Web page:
3. Would you be willing to strengthen the Education Foundation and have most of the fraternity/sorority’s programs, partnerships, and training run through it even thought that might mean that the national president loses some of the power that (s)he has typically wielded within the fraternity/sorority?
  4. Do you believe the General Counsel should be hand-picked by the national president? If so, why? If not, why and what other method of picking a GC do you think is better?
  5. Do you think having a sole lawyer handle the fraternity/sorority’s legal issues is the best model or do think it should have multiple lawyers with varying specialties to meet the fraternity/sorority’s various legal needs, reporting to the GC? If so, why? If not, why?
  6. What is your vision for each committee during your administration?


  1. Do you believe that the National Pan-Hellenic Council is a valuable entity? If so, why?
  2. Would you consider having the fraternity/sorority leave the NPHC? If so, why? If not, why?
  3. In what ways does it needs to be modernized and/or strengthened? What would you do in your position as national president to make it more effective?
  4. Do you believe the fraternity/sorority can address its challenges in isolation from the other NPHC organizations? To the extent that you don’t, do you believe that collegiate BGLO members should challenge each other to be their best and call-out unethical and unlawful conduct that plagues the organizations collectively? To the extent that you do, think about this: in the past five year or so, Alpha, AKA, Zeta, and Sigma have all had embezzlement issues with regard to their national leadership. In total, across those four groups, there were a total of eight court cases. If a co-Council of President member was accused of embezzling money (and in the face of mounting evidence) from their organization, would you do what many expect our adolescent members to do when they see wrong—call your co-leader(s) on the carpet?
  5. In what ways will you have the fraternity/sorority engage with the North-American Interfraternity Conference or national PanHellenic Conference to better utilize their resources and network?


  1. How do you define “brotherhood/sisterhood”?
  2. What would your administration do to build a stronger brotherhood/sisterhood?
  3. Research suggests that one significant fissure within black fraternities (less so sororities) is around sexual orientation. Some heterosexual brothers are bothered by the fact that some gay brothers use the fraternity as a place to seek out partners—either among aspirants or other brothers. The concern is that the conduct is either predatory or, at the very least, quasi-incestuous. Some gay brothers rightly believe that they are disrespected and ostracized because of the general climate of homophobia among some heterosexual brothers. Would you tackle this issue during your administration? If so, how? ​​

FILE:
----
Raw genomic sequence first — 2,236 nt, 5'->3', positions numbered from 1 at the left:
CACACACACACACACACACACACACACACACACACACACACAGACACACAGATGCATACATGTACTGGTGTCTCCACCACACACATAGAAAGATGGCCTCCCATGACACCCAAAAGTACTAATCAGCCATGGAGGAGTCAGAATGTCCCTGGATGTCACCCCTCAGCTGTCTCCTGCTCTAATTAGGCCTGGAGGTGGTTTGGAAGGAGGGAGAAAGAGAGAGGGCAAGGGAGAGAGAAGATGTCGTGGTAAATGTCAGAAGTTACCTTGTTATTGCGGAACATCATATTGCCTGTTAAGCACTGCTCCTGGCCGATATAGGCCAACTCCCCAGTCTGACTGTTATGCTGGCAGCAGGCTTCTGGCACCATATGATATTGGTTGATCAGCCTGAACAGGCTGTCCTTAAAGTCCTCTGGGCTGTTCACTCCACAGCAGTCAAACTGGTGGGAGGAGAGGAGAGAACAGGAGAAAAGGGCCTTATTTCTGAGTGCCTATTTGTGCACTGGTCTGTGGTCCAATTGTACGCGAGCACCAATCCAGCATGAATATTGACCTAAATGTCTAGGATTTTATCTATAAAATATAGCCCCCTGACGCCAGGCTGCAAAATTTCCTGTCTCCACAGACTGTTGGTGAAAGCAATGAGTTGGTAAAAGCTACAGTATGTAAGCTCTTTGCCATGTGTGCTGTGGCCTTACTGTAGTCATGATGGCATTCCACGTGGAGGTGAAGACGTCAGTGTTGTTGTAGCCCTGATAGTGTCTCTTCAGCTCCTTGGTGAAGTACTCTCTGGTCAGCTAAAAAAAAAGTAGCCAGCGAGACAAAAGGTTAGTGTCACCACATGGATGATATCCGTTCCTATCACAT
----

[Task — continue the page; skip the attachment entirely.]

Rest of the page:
4. What gender identity language will organizations use to define membership eligibility (ex. must be cis-gendered, trans* ineligible, etc.)?
  5. Chapters at public colleges and universities adhere to non-discriminatory policies. What measures are the organizations taking to minimize the chances of identity-based (ex. sexual orientation, religion) discriminatory practices in the membership selection process?

College Members and Chapters

  1. What are your thoughts on having paid field staff to help strengthen college chapters?
  2. What are your thoughts on having formal alumni associations as a support mechanism for college chapters?
  3. What are your thoughts on raising membership dues and having a portion of those dues, at least those of alumni members initiated into alumni chapters, set aside in accounts for their respective chapters—the money to be used to pay collegiate chapter dues, insurance fees, convention registration, etc…
  4. What will your administration do to work more closely with college campuses to better aid collegiate chapters?
  5. How will your administration aid college chapters in improving their GPAs?
  6. How would you utilize, if at all, brothers who work in student affairs to aid in the development of college brothers and college chapters?
  7. ​What ethical considerations are given to collegiate initiation costs within the context of rising student loan debt and rising costs for higher education? Do you struggle with charging collegiate applicants $1000+ for initiation fees because of (1) rising academic costs, (2) rising  student loan debt, (3) Low SES/class access to fraternal orgs due to cost barriers?